The birds were wheeling and diving over the massive school of baitfish as unseen predators from the depths attacked and drove the fish to the surface. The frantic bay anchovies were so thickly packed that they made a dark spot in the ocean, and all around splashes appeared on the surface as false albacore, affectionately called Fat Alberts, picked off any that happened to get separated from the pack. The little metal jigs we were casting into the melee with light spinning tackle were hit almost immediately upon being retrieved.

Albacore, also called little tunny and bonito in southern waters, are miniature members of the Scombrida family just like their gargantuan cousin, the bluefin tuna, which can attain weights approaching a ton. False albacore can grow to 30 pounds, but most encountered by light tackle anglers are in the 3 to 12 pound range. They are abundant. The most common tuna species, they are found in the Atlantic Ocean, and range throughout temperate and subtropical waters. In the U.S. they can be found as far north as Maine and as far south as the Florida Keys and throughout the Gulf of Mexico.

Unlike larger tuna species, they are frequently found close to shore and even in large bays and estuaries where they feed on small species of baitfish like silversides, bay anchovies, sardines and small menhaden. They are extremely aggressive predators, and what makes them so much fun to catch on light tackle is that they fight like their larger cousins—fast, strong and with a lot of stamina.

Albies migrate with the seasons, spending much of the winter in their southern haunts where they provide great sport on spinning tackle and fly rods. With spring they begin a northward migration that takes them up the Eastern Seaboard where they provide loads of fishing fun for anglers in Northern Florida, Georgia, South Carolina and North Carolina. By the time summer rolls around they can be found as far north as Massachusetts and Rhode Island where they will hunt bait schools around, inlets and areas where currents collide. The fall run southward finds large numbers of them off New York and New Jersey beaches heading back toward North Carolina.

This Harker’s Island albie was caught fishing the rips around Lookout Shoals in early November.

The key to really enjoying fishing for false albacore is to match the tackle to the fish for maximum fun. Light spinning tackle is ideal for casting or fishing with bait, trollers prefer 12-to-20 pound outfits, and fly rodders consider them one of the best gamefish you can catch in saltwater. Because false albacore are creatures of currents, you can often find them around inshore areas where there are rips. They can be attracted to inshore lumps and structure, areas of the shoreline that extend into the ocean creating points and breaks. During the fall months in the Mid Atlantic, they will haunt inlets and breachways on an outgoing tide. Find areas holding schools of small baitfish and chances are albacore will be on the prowl.

False albacore have a well-developed sense of smell, and chumming can attract them from a considerable distance. One favorite technique is to anchor a boat on an inshore ridge or lump, and cut up handfuls of whatever small baitfish you can acquire. Then start tossing a few at a time into the water, creating a slick and scent trail for the fish to follow to your boat. Rig a light spinning rod loaded with 6-to-12 lb test with a short leader of 20-pound fluorocarbon and a small, light wire hook. Pin the hook in a whole baitfish, and float it back with the chum. You usually don’t have to wait very long before you find fish, or they find you. If you don’t get a bite, try adding a small split shot to the line a couple feet up from the hook to get your bait a little deeper.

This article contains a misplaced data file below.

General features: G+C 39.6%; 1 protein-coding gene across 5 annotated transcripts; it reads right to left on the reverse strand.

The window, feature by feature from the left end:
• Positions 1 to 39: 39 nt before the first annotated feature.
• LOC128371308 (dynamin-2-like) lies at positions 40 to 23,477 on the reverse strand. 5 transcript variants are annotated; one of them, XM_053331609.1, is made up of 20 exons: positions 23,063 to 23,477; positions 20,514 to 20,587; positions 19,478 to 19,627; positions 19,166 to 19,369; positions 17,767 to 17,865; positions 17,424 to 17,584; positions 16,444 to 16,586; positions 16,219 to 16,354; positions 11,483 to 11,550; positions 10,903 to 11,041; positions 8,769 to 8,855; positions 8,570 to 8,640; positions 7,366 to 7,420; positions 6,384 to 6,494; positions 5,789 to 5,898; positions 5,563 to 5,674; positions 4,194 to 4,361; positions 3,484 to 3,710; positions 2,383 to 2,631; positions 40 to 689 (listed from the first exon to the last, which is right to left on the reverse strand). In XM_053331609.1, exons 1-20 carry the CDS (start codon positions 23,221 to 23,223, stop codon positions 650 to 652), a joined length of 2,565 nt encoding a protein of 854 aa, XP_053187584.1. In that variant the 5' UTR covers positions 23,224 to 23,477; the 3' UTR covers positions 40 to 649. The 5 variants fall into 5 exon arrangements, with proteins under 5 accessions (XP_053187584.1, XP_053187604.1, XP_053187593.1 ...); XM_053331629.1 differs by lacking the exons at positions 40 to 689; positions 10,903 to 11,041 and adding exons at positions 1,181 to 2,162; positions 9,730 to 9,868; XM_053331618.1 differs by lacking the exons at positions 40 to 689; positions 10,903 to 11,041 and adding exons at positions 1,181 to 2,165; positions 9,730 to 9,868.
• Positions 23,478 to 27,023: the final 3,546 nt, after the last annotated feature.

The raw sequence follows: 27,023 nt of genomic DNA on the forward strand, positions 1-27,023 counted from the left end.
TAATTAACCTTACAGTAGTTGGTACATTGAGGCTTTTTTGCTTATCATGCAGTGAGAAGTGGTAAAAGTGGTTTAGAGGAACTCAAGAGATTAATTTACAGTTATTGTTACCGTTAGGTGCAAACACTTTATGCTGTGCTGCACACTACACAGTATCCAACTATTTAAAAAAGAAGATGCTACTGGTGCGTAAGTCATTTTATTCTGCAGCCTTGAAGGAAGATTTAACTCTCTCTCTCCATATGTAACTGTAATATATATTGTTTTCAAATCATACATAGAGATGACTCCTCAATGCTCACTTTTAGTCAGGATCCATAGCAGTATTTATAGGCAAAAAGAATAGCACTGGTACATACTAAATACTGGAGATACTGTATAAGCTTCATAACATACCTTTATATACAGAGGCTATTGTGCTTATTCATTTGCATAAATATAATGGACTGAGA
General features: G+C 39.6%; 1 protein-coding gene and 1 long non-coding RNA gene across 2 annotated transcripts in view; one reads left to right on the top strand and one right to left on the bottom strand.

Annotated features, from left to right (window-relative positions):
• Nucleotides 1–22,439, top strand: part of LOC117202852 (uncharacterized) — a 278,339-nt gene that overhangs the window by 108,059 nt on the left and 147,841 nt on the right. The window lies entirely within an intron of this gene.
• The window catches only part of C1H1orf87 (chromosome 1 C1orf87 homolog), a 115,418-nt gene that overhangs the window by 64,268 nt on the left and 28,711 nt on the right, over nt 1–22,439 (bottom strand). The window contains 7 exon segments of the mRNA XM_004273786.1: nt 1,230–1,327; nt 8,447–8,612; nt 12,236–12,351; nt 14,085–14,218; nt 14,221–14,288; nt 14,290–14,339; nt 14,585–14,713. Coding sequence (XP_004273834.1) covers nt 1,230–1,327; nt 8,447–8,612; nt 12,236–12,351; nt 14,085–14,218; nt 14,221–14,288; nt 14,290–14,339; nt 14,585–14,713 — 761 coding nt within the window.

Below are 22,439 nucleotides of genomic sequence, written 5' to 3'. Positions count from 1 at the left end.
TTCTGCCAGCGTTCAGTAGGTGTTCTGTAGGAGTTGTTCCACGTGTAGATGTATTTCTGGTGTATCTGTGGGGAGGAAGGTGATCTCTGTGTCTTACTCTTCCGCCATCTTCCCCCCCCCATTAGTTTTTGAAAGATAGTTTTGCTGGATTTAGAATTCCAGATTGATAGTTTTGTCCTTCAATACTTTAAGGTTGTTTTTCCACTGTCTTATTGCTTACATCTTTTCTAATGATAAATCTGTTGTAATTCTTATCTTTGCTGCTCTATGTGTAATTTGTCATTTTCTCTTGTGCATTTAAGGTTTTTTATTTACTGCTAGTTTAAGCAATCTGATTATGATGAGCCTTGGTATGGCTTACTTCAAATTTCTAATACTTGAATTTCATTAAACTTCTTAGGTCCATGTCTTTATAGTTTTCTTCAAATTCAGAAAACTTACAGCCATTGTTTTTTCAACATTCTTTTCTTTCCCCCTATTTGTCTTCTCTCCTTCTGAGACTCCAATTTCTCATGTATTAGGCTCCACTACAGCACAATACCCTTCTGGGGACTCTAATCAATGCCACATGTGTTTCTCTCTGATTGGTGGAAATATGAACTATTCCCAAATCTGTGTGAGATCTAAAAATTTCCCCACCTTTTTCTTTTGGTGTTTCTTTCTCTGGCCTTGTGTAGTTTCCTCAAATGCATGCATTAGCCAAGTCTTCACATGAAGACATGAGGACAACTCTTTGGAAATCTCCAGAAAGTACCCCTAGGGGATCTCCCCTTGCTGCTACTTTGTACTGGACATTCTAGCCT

When albies get on a school of baitfish and start feeding aggressively, small, shiny metal lures will catch them. Make long casts to where the baitfish are congregated, let the lure sink for a few seconds and start a quick, straight retrieve. Hits will usually come once the lure clears the school of bait, making it an easy target for the predators. This scenario is ideal for fly fishermen who prefer fishing for them with a six-or seven-weight outfit with a sink tip or moderate sinking line, light leader and flies that imitate the baitfish on which they feed. The cast is the same, to the baitfish school or area where the albies are creating the most commotion. Then let the fly sink and use a two-handed stripping technique to make the fly move as fast as possible through the water. When an albacore hits the fly, it will take it with abandon.

The waters surrounding Harkers Island and Cape Lookout attract albies by the tens of thousands each fall, and they have become a rallying point for fly fishermen from all over the world who enjoy tackling these great fighters. While they are tearing up the local baitfish populations, they are easy targets for well-cast flies and have become a big draw for the local economy.

There is plenty of information available about false albacore, when the fish are available in your area and where they tend to congregate. And it doesn’t take a lot of expensive tackle or exotic baits, lures or rigging to catch them. Most anglers release all the albies they catch because they are not particularly good to eat, but they more than make up for their poor palatability with the hoops and hollers you’ll be making when you hook one and it takes off like a little missile. False albacore might be tiny tunas, but they are great fighters and a wonderful source of fishing fun!

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